What Might Have Been
By Elizabeth Goode
Part V

Dean was the first to awaken. He opened one eye, and saw that Sam was still asleep beside him. Sitting up, he let out a groan. His head didn't exactly hurt, but it felt oddly stuffy, as if he was about to get a cold. He could smell bacon cooking downstairs, and fresh coffee brewing. Stretching his tired muscles, Dean slid off of the bed and started for the door, only to be stopped by the sound of his brother's voice.


Sam's voice sounded sleepy, but normal. Dean couldn't hear any of the pained underscoring he'd heard yesterday. He turned, almost reluctantly to face his brother.


Struggling with the tangled comforter, Sam sat up, his brow creased in confusion.

"I dreamed some weird stuff. Did I have a vision? I can't remember …"

The temptation so go with it, to pretend nothing untoward had occurred and pick up where they'd left off was great, distressingly so. It had taken a severe shock to reveal to Dean just how ingrained his tendencies to gloss over emotional issues were, and the strength of his desire to brush it off, even knowing everything he now knew, made him feel sick. What kind of brother would want to sweep something like suicide under the rug? What kind of person was he, that he had even entertained the thought? Unwilling to let his own comfort zone stand in the way of ensuring that his brother continued to live, Dean walked back across the room and sat on the edge of the bed. Sammy deserved the truth from him.

"What's the last thing you remember, Sammy?"

Sam yawned and rubbed at his left temple. "Head hurts."

"You hurt it in the wreck, and then you had a pretty powerful vision. Do you remember that?"

The younger Winchester rubbed at his temple again, straining to remember. "We went to meet Dad at Missouri's. We got out of the car and I – I think I had a vision. I remember falling, and then…"

He fell silent, a look of horror crossing his face.

"You had a vision that Dad and I were killed and you were out of your head delirious. You thought you needed to kill yourself so the demon would leave us alone."

Sam gasped, surprised that Dean would get to the emotional heart of the matter so quickly and sincerely.

"Your psychic geek-boy powers went wacky and started broadcasting your previous visions, past memories, and projected possible futures into Missouri's head. She –"

Sam interrupted, still looking horrified, "She didn't … tell me she didn't tell you or Dad what – what she saw?"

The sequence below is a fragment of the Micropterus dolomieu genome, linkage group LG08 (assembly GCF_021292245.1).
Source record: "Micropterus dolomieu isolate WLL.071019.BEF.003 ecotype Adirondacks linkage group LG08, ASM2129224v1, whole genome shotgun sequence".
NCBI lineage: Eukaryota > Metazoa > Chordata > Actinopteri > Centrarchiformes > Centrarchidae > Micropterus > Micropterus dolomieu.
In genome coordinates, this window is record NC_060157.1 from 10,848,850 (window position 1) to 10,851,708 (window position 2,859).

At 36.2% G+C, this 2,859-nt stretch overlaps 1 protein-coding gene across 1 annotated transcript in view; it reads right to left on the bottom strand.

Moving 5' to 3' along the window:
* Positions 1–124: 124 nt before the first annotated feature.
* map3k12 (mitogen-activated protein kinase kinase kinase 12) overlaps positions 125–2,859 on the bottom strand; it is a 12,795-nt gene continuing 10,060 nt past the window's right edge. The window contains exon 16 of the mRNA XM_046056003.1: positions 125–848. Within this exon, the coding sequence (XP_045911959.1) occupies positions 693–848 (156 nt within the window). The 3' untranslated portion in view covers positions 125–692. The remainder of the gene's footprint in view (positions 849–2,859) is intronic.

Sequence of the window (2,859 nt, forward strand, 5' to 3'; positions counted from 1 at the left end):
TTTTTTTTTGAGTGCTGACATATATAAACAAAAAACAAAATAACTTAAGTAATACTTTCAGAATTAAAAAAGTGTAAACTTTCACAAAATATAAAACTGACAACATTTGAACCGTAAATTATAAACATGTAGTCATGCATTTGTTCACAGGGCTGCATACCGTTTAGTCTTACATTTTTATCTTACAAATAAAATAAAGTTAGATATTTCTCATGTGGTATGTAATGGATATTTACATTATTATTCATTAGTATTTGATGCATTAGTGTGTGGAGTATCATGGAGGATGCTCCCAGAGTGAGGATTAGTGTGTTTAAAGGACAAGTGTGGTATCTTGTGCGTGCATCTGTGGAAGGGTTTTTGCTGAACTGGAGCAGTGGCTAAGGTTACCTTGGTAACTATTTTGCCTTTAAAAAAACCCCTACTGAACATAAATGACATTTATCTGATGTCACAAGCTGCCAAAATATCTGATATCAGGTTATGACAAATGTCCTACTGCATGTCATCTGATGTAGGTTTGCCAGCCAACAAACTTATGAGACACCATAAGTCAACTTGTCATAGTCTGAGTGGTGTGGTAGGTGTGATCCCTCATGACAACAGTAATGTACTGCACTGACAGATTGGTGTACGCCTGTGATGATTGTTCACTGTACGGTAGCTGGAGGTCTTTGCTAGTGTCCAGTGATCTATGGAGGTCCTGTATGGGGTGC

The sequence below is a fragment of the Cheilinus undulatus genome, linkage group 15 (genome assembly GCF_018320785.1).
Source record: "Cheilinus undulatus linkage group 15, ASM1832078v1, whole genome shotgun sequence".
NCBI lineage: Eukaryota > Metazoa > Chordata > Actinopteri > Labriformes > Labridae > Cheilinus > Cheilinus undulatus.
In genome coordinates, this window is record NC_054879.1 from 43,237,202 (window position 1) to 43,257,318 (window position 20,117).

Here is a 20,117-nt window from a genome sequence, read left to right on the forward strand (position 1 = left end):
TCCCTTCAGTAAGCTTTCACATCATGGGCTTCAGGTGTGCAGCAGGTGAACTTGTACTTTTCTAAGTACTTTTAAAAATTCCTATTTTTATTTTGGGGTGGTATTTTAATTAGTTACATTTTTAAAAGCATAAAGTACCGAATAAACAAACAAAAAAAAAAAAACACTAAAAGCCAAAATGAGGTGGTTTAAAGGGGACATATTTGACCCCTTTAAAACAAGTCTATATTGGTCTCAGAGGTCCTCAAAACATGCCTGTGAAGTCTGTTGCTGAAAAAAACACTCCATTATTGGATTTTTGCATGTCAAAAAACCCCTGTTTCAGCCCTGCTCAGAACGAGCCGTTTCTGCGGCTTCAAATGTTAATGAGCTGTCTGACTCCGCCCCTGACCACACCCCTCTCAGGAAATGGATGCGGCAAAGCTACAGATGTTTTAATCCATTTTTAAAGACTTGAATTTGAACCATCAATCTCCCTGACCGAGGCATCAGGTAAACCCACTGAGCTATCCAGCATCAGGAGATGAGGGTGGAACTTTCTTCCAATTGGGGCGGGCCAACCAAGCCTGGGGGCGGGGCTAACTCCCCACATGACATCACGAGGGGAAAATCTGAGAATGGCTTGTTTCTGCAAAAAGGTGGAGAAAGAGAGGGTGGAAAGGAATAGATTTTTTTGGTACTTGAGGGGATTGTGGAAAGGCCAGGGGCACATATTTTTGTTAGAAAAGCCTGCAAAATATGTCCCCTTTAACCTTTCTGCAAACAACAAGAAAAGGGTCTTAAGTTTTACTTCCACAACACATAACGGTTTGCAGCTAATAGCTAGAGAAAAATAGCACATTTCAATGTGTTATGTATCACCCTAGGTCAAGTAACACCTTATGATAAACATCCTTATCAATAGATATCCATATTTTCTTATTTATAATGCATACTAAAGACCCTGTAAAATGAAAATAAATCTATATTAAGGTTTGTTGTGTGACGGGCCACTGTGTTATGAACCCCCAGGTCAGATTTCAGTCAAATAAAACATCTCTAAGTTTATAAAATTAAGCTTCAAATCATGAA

Shaking his head, Dean sighed. "No such luck, Sammy. She told us. We know your visions first started when you were twelve, manifesting themselves as nightmares. We know that you – that you thought about killing yourself then, and actually tried to off yourself when you were fourteen. God, Sammy! If I'd known, I wouldn't have said those things, Dad wouldn't have, either!"

It didn't seem as though Sam was even hearing him. As a matter of fact, it looked like his massively tall little brother wanted to disappear into the down comforter.

"Sammy!" Dean winced as his tone sounded sharper than he'd intended. "Sammy, don't hide from this, from me! I – I didn't know you'd considered it, or tried it, and I sure as hell don't want you to ever consider or try it again. If that means we talk about our feelings until I have to change my name from Dean to Deanna, then that's what we're going to do!"

Dean's speech brought fresh tears to Sam's eyes. Too tired and confused to hold them at bay, he let them slide slowly down his cheeks. "Really?"

Through the tears, Dean thought he could see a glimmer of hope or comfort or something like it in his brother's eyes. Was this really all it took to keep his Sammy in working order? Could something so simple as an offer to talk and listen really help in any meaningful way?

"Yes, really. Listen, I know it's late in coming, but you need to understand something, little brother. You need to understand that if you ever – ever died, especially by your own hand, I would NOT be okay. If I didn't blow my own brains out to join you, I'd probably drink myself to death or walk out in front of a bus or something. Not even killing the yellow-eyed demon is worth losing you. Am I clear?"

Sam nodded.

"Good. Now, we need to get some food into you. You've been picking around for days. "

"But I'm not –"

"Don't care. You're eating something, end of argument."


Dean had been all prepared for an argument, and so when Sam agreed without a struggle, he was caught by surprise. Eyeing his brother distrustfully as though he expected Sam to have some sort of trick up his sleeve.

"You stay put. I'll go downstairs and get us both some breakfast."

The anxious look that crossed his brother's face pulled hard at Dean's heartstrings. Sam didn't want him to leave – was he worried that Dean wouldn't come back, or that their father or Missouri would come while Dean was gone?

"Dad and Missouri are downstairs. I'm going to get us some food and come right back."

The anxiety seemed to be slightly relieved. "And then we'll talk?"

"Until you're blue in the face."